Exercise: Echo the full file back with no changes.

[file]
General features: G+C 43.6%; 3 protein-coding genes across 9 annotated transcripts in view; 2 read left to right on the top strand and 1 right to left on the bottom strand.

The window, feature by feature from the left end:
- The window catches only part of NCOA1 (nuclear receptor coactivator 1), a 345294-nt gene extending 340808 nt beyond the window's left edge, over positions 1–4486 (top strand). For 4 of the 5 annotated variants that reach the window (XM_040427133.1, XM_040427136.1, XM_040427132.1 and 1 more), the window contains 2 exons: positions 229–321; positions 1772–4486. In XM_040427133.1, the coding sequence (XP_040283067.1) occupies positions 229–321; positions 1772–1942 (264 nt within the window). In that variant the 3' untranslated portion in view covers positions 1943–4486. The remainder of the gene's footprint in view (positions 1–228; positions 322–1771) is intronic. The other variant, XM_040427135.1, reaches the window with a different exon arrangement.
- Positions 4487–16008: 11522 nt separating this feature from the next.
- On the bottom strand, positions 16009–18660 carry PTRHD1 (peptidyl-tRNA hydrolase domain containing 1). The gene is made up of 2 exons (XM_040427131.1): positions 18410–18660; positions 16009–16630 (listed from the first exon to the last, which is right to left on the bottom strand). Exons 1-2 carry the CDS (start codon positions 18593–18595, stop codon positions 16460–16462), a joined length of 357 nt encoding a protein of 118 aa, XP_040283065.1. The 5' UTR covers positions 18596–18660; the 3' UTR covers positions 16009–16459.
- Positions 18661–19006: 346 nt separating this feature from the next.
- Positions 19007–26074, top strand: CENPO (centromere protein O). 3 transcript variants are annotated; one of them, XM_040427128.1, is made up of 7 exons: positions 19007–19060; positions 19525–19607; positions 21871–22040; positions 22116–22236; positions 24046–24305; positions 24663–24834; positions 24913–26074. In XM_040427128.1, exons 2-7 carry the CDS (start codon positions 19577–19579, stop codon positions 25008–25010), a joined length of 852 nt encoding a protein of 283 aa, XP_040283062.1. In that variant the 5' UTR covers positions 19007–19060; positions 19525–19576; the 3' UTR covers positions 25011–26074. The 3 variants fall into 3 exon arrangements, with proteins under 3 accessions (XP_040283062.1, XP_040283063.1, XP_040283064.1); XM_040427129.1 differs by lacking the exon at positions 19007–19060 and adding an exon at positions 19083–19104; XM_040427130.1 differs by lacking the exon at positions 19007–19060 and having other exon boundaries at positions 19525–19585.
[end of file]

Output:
General features: G+C 43.6%; 3 protein-coding genes across 9 annotated transcripts in view; 2 read left to right on the top strand and 1 right to left on the bottom strand.

The window, feature by feature from the left end:
- The window catches only part of NCOA1 (nuclear receptor coactivator 1), a 345294-nt gene extending 340808 nt beyond the window's left edge, over positions 1–4486 (top strand). For 4 of the 5 annotated variants that reach the window (XM_040427133.1, XM_040427136.1, XM_040427132.1 and 1 more), the window contains 2 exons: positions 229–321; positions 1772–4486. In XM_040427133.1, the coding sequence (XP_040283067.1) occupies positions 229–321; positions 1772–1942 (264 nt within the window). In that variant the 3' untranslated portion in view covers positions 1943–4486. The remainder of the gene's footprint in view (positions 1–228; positions 322–1771) is intronic. The other variant, XM_040427135.1, reaches the window with a different exon arrangement.
- Positions 4487–16008: 11522 nt separating this feature from the next.
- On the bottom strand, positions 16009–18660 carry PTRHD1 (peptidyl-tRNA hydrolase domain containing 1). The gene is made up of 2 exons (XM_040427131.1): positions 18410–18660; positions 16009–16630 (listed from the first exon to the last, which is right to left on the bottom strand). Exons 1-2 carry the CDS (start codon positions 18593–18595, stop codon positions 16460–16462), a joined length of 357 nt encoding a protein of 118 aa, XP_040283065.1. The 5' UTR covers positions 18596–18660; the 3' UTR covers positions 16009–16459.
- Positions 18661–19006: 346 nt separating this feature from the next.
- Positions 19007–26074, top strand: CENPO (centromere protein O). 3 transcript variants are annotated; one of them, XM_040427128.1, is made up of 7 exons: positions 19007–19060; positions 19525–19607; positions 21871–22040; positions 22116–22236; positions 24046–24305; positions 24663–24834; positions 24913–26074. In XM_040427128.1, exons 2-7 carry the CDS (start codon positions 19577–19579, stop codon positions 25008–25010), a joined length of 852 nt encoding a protein of 283 aa, XP_040283062.1. In that variant the 5' UTR covers positions 19007–19060; positions 19525–19576; the 3' UTR covers positions 25011–26074. The 3 variants fall into 3 exon arrangements, with proteins under 3 accessions (XP_040283062.1, XP_040283063.1, XP_040283064.1); XM_040427129.1 differs by lacking the exon at positions 19007–19060 and adding an exon at positions 19083–19104; XM_040427130.1 differs by lacking the exon at positions 19007–19060 and having other exon boundaries at positions 19525–19585.